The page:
reported much higher-than-expected profits and raised its full-year outlook Thursday morning due to stronger results in its Mercedes-Benz and Chrysler groups.
The company said net income for the quarter rose to $1.1 billion, or $1.08 a share, from $700 million, or 72 cents a share, in the year-ago quarter. Excluding special charges, DaimlerChrysler earned $1.2 billion, or $1.19 a share, up from 52 cents last year and ahead of analyst estimates of 75 cents.
Operating profit, excluding one-time charges, increased to $1.9 billion from $700 million, due primarily to the "strong improvement in profitability at Chrysler Group," where the company recently instituted a turnaround plan to help cut costs and improve sales.
Total revenue decreased 5% to $38.8 billion, down from $40.9 billion last year, while total vehicle sales were flat with last year at 1.3 million.
Revenue at the company's Mercedes-Benz division was up 5%, and operating profits increased 2%. "The sales trend for Mercedes-Benz cars continues to be better than that of the overall market ... despite difficult economic conditions," the company said.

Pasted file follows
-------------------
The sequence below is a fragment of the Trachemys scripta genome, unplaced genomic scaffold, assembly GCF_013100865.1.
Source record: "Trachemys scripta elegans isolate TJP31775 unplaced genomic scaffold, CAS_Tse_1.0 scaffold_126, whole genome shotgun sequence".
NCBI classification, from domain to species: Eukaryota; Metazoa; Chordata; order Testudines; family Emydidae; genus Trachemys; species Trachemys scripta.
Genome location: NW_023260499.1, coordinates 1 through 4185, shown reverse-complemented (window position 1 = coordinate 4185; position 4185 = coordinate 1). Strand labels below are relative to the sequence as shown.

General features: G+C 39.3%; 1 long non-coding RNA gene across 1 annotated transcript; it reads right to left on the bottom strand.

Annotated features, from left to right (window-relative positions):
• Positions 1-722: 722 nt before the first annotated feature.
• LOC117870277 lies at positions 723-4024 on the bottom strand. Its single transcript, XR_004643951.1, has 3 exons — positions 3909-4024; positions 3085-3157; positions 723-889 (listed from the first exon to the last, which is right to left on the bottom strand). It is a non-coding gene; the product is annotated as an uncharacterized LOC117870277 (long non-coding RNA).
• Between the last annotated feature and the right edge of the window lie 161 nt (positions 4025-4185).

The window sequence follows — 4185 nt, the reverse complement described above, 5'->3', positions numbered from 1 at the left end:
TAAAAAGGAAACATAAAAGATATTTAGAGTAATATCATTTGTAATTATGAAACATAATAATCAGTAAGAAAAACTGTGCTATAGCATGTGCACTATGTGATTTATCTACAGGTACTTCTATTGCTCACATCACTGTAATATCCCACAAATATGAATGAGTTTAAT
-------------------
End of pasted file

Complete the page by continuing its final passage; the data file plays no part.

At the Chrysler Group, sales increased 1% on stronger sales of minivans, the Dodge Ram pickup, the Chrysler PT Cruiser, and the Jeep Liberty. Operating profit in the division was up to $777 million from a loss of $146 million a year ago.
Looking ahead, DaimlerChrysler said it expects 2002 Mercedes-Benz division sales to match 2001 results, while the Chrysler Group should report positive operating profits for the year. The company as a whole raised its operating profit guidance to three times its 2001 results of $1.33 billion on revenue of $148 billion, up from an earlier forecast of operating profits about twice its 2001 results.
Shares of DaimlerChrysler closed at $46.70 Wednesday heading into its earnings release.